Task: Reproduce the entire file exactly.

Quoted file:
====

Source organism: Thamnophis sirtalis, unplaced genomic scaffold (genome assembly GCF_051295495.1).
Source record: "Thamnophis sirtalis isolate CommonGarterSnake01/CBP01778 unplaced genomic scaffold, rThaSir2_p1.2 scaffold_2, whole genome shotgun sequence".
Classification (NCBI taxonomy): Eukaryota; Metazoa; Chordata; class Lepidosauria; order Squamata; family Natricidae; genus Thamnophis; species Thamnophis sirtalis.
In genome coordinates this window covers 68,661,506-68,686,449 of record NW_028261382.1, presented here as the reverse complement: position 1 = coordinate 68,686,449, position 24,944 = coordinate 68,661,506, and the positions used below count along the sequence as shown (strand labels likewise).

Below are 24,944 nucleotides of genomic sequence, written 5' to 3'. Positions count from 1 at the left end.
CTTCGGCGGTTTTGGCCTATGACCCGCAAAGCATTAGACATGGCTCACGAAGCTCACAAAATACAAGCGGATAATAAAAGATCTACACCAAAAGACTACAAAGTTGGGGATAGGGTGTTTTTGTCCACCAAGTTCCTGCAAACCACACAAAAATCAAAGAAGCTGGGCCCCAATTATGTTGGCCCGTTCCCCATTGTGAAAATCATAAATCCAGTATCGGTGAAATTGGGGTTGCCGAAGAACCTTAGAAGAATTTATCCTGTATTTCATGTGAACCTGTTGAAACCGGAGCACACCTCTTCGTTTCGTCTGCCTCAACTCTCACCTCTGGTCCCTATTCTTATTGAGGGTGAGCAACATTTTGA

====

Source organism: Thamnophis sirtalis, unplaced genomic scaffold (genome assembly GCF_051295495.1).
Source record: "Thamnophis sirtalis isolate CommonGarterSnake01/CBP01778 unplaced genomic scaffold, rThaSir2_p1.2 scaffold_2, whole genome shotgun sequence".
Classification (NCBI taxonomy): Eukaryota; Metazoa; Chordata; class Lepidosauria; order Squamata; family Natricidae; genus Thamnophis; species Thamnophis sirtalis.
In genome coordinates this window covers 68,661,506-68,686,449 of record NW_028261382.1, presented here as the reverse complement: position 1 = coordinate 68,686,449, position 24,944 = coordinate 68,661,506, and the positions used below count along the sequence as shown (strand labels likewise).

Below are 24,944 nucleotides of genomic sequence, written 5' to 3'. Positions count from 1 at the left end.
CTTCGGCGGTTTTGGCCTATGACCCGCAAAGCATTAGACATGGCTCACGAAGCTCACAAAATACAAGCGGATAATAAAAGATCTACACCAAAAGACTACAAAGTTGGGGATAGGGTGTTTTTGTCCACCAAGTTCCTGCAAACCACACAAAAATCAAAGAAGCTGGGCCCCAATTATGTTGGCCCGTTCCCCATTGTGAAAATCATAAATCCAGTATCGGTGAAATTGGGGTTGCCGAAGAACCTTAGAAGAATTTATCCTGTATTTCATGTGAACCTGTTGAAACCGGAGCACACCTCTTCGTTTCGTCTGCCTCAACTCTCACCTCTGGTCCCTATTCTTATTGAGGGTGAGCAACATTTTGA